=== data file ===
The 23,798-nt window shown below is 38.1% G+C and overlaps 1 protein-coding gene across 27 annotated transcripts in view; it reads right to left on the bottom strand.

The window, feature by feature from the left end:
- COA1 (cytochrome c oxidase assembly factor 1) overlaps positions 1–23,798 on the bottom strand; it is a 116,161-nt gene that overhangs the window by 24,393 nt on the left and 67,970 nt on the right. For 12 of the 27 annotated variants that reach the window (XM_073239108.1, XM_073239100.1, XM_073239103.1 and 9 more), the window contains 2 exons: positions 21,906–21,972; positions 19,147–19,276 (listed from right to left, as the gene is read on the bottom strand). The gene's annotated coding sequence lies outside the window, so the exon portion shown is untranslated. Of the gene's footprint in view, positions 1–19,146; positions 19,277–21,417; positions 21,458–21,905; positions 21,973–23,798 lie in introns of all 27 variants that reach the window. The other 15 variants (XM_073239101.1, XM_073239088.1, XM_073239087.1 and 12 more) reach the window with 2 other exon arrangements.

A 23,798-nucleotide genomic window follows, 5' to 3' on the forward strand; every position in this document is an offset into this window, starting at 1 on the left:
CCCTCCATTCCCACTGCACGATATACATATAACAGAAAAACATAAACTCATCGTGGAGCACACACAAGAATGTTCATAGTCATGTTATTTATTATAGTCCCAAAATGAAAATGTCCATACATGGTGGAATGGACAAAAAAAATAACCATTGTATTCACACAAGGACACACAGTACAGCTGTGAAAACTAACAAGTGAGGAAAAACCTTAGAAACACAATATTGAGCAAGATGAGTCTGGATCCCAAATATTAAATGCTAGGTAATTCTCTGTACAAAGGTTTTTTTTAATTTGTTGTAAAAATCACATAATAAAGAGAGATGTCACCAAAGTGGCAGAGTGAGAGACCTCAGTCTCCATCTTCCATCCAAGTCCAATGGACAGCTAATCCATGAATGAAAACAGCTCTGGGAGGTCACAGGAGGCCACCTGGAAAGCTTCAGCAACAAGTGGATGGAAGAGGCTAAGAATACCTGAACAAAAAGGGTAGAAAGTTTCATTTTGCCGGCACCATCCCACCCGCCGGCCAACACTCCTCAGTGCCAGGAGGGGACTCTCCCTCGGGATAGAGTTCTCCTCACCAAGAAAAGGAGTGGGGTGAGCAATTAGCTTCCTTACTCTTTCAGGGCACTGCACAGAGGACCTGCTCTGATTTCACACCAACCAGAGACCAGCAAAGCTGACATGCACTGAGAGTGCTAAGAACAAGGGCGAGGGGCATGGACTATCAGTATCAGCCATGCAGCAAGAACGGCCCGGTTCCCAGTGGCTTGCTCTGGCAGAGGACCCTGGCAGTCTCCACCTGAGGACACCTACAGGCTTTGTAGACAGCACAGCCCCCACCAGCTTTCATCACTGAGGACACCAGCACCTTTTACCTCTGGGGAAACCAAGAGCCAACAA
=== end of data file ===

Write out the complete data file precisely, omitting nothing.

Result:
The 23,798-nt window shown below is 38.1% G+C and overlaps 1 protein-coding gene across 27 annotated transcripts in view; it reads right to left on the bottom strand.

The window, feature by feature from the left end:
- COA1 (cytochrome c oxidase assembly factor 1) overlaps positions 1–23,798 on the bottom strand; it is a 116,161-nt gene that overhangs the window by 24,393 nt on the left and 67,970 nt on the right. For 12 of the 27 annotated variants that reach the window (XM_073239108.1, XM_073239100.1, XM_073239103.1 and 9 more), the window contains 2 exons: positions 21,906–21,972; positions 19,147–19,276 (listed from right to left, as the gene is read on the bottom strand). The gene's annotated coding sequence lies outside the window, so the exon portion shown is untranslated. Of the gene's footprint in view, positions 1–19,146; positions 19,277–21,417; positions 21,458–21,905; positions 21,973–23,798 lie in introns of all 27 variants that reach the window. The other 15 variants (XM_073239101.1, XM_073239088.1, XM_073239087.1 and 12 more) reach the window with 2 other exon arrangements.

A 23,798-nucleotide genomic window follows, 5' to 3' on the forward strand; every position in this document is an offset into this window, starting at 1 on the left:
CCCTCCATTCCCACTGCACGATATACATATAACAGAAAAACATAAACTCATCGTGGAGCACACACAAGAATGTTCATAGTCATGTTATTTATTATAGTCCCAAAATGAAAATGTCCATACATGGTGGAATGGACAAAAAAAATAACCATTGTATTCACACAAGGACACACAGTACAGCTGTGAAAACTAACAAGTGAGGAAAAACCTTAGAAACACAATATTGAGCAAGATGAGTCTGGATCCCAAATATTAAATGCTAGGTAATTCTCTGTACAAAGGTTTTTTTTAATTTGTTGTAAAAATCACATAATAAAGAGAGATGTCACCAAAGTGGCAGAGTGAGAGACCTCAGTCTCCATCTTCCATCCAAGTCCAATGGACAGCTAATCCATGAATGAAAACAGCTCTGGGAGGTCACAGGAGGCCACCTGGAAAGCTTCAGCAACAAGTGGATGGAAGAGGCTAAGAATACCTGAACAAAAAGGGTAGAAAGTTTCATTTTGCCGGCACCATCCCACCCGCCGGCCAACACTCCTCAGTGCCAGGAGGGGACTCTCCCTCGGGATAGAGTTCTCCTCACCAAGAAAAGGAGTGGGGTGAGCAATTAGCTTCCTTACTCTTTCAGGGCACTGCACAGAGGACCTGCTCTGATTTCACACCAACCAGAGACCAGCAAAGCTGACATGCACTGAGAGTGCTAAGAACAAGGGCGAGGGGCATGGACTATCAGTATCAGCCATGCAGCAAGAACGGCCCGGTTCCCAGTGGCTTGCTCTGGCAGAGGACCCTGGCAGTCTCCACCTGAGGACACCTACAGGCTTTGTAGACAGCACAGCCCCCACCAGCTTTCATCACTGAGGACACCAGCACCTTTTACCTCTGGGGAAACCAAGAGCCAACAA